Power of perseverance: Aaron Kendle delivers 2019 keynote address at Charro salute to public education

Mr. Kendle and his wife and daughter at home in the great state of Texas. (Submitted photo)

The little voice inside Aaron Kendle’s head might not sound common to the everyday people he encounters.

But there’s good reason for that, as Mr. Kendle’s inner voice — those who know him and of his personal accomplishments might suggest — is a testament to an unparalleled inner moral fortitude and perseverance.

Mr. Kendle is as American as apple pie and his story is one keeping in step with the narrative of a place called, “the home of the brave,” but there is more to the man than fire and brimstone.

Mr. Kendle is a retired Navy SEAL — the most elite fighting force on Earth — a graduate of the Harvard Business school, a father, a husband and a Scottsdale Charro.

“Just like anybody else, I guess I haven’t really been asked to tell it like that, trials and tribulations,” he said in response to being asked what made him the man he is today.

“I had an average childhood; I grew up in northern Virginia. Both of my parents and both sets of grandparents served in the military. My grandfather was in World War II and my dad was Marine Corps. Growing up, I always had that kind of military background in my life.”

Becoming a Navy SEAL — United States Navy Sea, Air, and Land Teams — was something, in a way, Mr. Kendle fell into.

It wasn’t until a high school experience, later the lure of good college times, that Mr. Kendle realized he was meant for an elite military group where he would become a specialized medic, sniper and airborne leader.

“I was an athlete through high school, but honestly a mediocre student. I was planning on going to community college and transferring after a year or two — my dad being old school, he always had the idea: Get a job, go to school or get out of the house after I turned 18,” he said.

“In this time, the SEAL thing popped on my radar right around graduation. I was introduced to a SEAL officer and it was at that time the SEAL thing really popped onto my radar. But I quickly realized at community college I was still pretty immature at that time.”

Mr. Kendle dropped out of college and several months later began his Basic Underwater Demolition training, which is affectionately refereed to as BUDs.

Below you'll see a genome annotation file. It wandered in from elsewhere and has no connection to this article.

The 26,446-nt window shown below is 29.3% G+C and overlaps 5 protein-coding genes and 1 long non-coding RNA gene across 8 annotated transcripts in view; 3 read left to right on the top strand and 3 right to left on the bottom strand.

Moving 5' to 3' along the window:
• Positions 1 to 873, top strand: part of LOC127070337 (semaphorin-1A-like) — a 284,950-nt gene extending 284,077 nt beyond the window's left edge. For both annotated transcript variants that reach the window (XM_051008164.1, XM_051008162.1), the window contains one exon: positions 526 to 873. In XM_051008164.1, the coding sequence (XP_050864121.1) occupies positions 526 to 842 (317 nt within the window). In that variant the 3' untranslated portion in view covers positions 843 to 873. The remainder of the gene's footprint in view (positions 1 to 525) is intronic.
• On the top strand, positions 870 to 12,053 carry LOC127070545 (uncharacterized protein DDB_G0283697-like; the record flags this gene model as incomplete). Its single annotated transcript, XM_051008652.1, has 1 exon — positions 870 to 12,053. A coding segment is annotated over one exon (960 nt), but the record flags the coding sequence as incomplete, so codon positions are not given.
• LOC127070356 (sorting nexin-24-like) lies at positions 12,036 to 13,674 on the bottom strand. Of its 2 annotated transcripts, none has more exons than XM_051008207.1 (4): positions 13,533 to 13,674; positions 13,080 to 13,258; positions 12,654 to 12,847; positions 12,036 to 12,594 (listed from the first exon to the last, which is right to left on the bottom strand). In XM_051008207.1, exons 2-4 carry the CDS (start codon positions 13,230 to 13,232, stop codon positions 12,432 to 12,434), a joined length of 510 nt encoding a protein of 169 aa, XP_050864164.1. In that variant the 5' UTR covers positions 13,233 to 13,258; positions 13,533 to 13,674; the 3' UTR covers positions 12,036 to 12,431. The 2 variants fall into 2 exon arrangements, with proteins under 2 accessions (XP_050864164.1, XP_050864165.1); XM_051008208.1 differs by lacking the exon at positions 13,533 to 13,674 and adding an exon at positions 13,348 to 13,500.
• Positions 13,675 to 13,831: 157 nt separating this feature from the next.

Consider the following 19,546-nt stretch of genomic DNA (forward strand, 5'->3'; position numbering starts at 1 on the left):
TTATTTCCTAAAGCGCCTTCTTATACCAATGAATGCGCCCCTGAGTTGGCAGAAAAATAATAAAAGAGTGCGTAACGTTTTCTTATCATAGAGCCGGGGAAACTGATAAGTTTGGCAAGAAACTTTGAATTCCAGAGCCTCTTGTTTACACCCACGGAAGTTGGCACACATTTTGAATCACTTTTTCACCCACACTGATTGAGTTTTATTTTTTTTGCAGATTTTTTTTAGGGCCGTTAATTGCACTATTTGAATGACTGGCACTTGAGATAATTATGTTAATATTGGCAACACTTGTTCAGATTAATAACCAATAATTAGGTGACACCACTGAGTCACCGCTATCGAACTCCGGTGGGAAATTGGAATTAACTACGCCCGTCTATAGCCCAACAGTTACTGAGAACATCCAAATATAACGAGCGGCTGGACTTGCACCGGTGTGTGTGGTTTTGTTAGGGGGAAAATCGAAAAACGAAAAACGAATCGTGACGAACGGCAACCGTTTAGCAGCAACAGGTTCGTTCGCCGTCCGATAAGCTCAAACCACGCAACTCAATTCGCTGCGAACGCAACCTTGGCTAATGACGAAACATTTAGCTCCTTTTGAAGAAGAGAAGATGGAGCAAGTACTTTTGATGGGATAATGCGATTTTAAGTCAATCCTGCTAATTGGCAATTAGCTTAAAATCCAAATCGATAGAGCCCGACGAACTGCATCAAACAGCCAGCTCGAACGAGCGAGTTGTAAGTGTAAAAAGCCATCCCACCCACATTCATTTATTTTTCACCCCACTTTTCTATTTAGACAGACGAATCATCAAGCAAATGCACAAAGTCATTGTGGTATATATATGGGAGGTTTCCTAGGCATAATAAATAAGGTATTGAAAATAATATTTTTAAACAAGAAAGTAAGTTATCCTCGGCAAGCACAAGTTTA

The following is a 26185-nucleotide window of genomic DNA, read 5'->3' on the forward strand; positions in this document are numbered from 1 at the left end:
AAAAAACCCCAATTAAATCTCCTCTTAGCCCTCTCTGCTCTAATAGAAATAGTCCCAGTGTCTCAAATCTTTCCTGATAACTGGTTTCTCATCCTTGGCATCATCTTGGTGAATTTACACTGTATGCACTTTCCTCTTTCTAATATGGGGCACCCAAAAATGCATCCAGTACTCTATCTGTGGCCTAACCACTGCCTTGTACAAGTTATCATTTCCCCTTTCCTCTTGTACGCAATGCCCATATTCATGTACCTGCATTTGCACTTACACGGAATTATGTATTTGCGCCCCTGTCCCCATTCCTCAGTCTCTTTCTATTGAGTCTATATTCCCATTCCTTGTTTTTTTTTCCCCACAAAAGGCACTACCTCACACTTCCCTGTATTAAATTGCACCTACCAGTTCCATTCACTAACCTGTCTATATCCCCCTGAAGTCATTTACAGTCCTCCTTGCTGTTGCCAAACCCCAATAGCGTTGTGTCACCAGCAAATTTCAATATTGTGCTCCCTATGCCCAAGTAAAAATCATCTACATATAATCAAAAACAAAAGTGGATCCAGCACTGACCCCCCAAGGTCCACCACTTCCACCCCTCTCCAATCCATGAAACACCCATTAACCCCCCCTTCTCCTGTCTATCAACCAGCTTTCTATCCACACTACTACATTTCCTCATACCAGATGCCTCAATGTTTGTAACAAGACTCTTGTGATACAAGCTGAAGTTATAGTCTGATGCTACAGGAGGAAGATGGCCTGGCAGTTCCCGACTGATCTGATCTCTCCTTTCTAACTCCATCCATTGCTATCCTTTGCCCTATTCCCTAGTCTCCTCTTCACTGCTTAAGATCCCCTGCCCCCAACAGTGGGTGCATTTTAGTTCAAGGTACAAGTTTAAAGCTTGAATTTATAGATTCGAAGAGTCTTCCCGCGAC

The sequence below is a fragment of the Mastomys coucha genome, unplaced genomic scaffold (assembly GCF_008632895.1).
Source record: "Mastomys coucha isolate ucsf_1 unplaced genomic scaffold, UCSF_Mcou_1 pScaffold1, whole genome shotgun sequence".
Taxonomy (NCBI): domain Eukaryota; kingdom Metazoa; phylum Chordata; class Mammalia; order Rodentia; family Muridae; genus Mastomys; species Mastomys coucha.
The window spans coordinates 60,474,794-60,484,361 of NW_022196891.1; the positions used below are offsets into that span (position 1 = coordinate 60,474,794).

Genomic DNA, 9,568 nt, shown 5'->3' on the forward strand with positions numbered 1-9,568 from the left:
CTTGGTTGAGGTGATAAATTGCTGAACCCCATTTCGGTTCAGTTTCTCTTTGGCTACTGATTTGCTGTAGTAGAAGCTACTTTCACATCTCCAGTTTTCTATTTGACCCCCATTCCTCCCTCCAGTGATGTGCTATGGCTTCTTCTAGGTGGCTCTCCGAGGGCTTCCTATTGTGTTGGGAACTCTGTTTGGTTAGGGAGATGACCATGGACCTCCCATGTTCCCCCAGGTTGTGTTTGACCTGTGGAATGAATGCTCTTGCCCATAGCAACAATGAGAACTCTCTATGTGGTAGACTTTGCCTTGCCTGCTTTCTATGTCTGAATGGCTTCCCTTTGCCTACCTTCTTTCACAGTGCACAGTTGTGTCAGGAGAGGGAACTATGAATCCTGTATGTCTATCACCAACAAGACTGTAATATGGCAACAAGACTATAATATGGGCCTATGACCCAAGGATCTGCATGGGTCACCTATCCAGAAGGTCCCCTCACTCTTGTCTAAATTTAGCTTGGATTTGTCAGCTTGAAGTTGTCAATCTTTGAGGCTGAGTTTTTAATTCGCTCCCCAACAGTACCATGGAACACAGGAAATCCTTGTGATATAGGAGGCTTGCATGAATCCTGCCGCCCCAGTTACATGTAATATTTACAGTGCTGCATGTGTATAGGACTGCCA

But before that time, Mr. Kendle passed a series of requirements:

  • A medical screening, ASVAB, AFQT, C-SORT, and PST.
  • Completion of a SEAL contract, which is done by passing the SEAL Physical Screening Test that equates to a 500-yard swim in 12:30; 50 push-ups in 2 minutes, 50 sit-ups in 2 minutes, 10 consecutive pull-ups in 2 minutes, and a 1.5 mile run in 10:30.

One of the first things you do, Mr. Kendle says, is you choose a job as a member of a SEAL team. His choice? Medic.

“At first, I think my dad thought I was kind of joking, but I wasn’t,” he said.

“He went with me. The job I chose to do was medic and in the meantime, I worked and stayed in shape. In October 2003, I joined the Navy, went straight to boot camp then straight to BUDs.”

Mr. Kendle is a decorated member of the United States Navy, served as a member of SEAL Team 7, NSWG-1 Training Detachment, and Naval Special Warfare Development over a 15-year career and has dedicated his post-military professional career to helping his fellow brothers in arms transition back into civilian life.

“My friends were my rock in my life, for good and for bad,” he said pointing out his training and service struggles enduring the harsh realities of war — and life after that trauma is experienced.

“In a joking way, my initial ‘why’ was a lack of direction. But then it quickly became about the guys around me. We have a saying during training and that’s ‘misery loves company’ and once you realize that everyone is going through the hell you are when people quit, it actually made me feel better, stronger.”

In Mr. Kendle’s BUDs class, 220 applicants began but only 24 graduated the elite training program.

From there Mr. Kendle served in several consecutive tours including missions in Iraq, Afghanistan and southeast Asia.

Aaron Kendle, on right, was the keynote for the 33rd Annual Outstanding Students & Educators Awards Banquet. (Submitted photo)

The drive to fight

“As a SEAL, you have that drive and you want to fight — you know that future is war and combat,” Mr. Kendle said of the realities of special warfare.

But, a tragedy in 2011 spurred the will to find a new perspective, Mr. Kendle says.